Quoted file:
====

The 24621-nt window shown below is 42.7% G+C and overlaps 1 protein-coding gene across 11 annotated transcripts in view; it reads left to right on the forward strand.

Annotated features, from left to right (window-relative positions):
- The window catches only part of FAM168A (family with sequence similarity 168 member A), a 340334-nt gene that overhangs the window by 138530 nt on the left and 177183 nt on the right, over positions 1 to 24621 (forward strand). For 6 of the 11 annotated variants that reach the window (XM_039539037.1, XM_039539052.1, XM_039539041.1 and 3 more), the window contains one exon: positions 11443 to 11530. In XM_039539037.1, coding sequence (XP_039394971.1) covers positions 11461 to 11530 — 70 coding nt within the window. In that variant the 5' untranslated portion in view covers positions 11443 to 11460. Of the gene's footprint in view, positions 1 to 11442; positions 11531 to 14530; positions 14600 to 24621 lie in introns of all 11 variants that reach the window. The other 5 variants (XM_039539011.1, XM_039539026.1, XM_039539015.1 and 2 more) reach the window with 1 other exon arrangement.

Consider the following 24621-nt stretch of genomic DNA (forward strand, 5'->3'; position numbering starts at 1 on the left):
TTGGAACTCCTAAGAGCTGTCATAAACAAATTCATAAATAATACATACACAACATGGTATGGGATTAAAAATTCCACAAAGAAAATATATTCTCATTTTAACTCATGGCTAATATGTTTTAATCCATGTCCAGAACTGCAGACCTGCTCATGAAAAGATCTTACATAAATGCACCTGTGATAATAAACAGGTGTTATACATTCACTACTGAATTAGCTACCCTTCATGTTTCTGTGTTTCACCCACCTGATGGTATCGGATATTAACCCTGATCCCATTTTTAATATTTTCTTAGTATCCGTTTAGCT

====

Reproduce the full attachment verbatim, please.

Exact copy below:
The 24621-nt window shown below is 42.7% G+C and overlaps 1 protein-coding gene across 11 annotated transcripts in view; it reads left to right on the forward strand.

Annotated features, from left to right (window-relative positions):
- The window catches only part of FAM168A (family with sequence similarity 168 member A), a 340334-nt gene that overhangs the window by 138530 nt on the left and 177183 nt on the right, over positions 1 to 24621 (forward strand). For 6 of the 11 annotated variants that reach the window (XM_039539037.1, XM_039539052.1, XM_039539041.1 and 3 more), the window contains one exon: positions 11443 to 11530. In XM_039539037.1, coding sequence (XP_039394971.1) covers positions 11461 to 11530 — 70 coding nt within the window. In that variant the 5' untranslated portion in view covers positions 11443 to 11460. Of the gene's footprint in view, positions 1 to 11442; positions 11531 to 14530; positions 14600 to 24621 lie in introns of all 11 variants that reach the window. The other 5 variants (XM_039539011.1, XM_039539026.1, XM_039539015.1 and 2 more) reach the window with 1 other exon arrangement.

Consider the following 24621-nt stretch of genomic DNA (forward strand, 5'->3'; position numbering starts at 1 on the left):
TTGGAACTCCTAAGAGCTGTCATAAACAAATTCATAAATAATACATACACAACATGGTATGGGATTAAAAATTCCACAAAGAAAATATATTCTCATTTTAACTCATGGCTAATATGTTTTAATCCATGTCCAGAACTGCAGACCTGCTCATGAAAAGATCTTACATAAATGCACCTGTGATAATAAACAGGTGTTATACATTCACTACTGAATTAGCTACCCTTCATGTTTCTGTGTTTCACCCACCTGATGGTATCGGATATTAACCCTGATCCCATTTTTAATATTTTCTTAGTATCCGTTTAGCT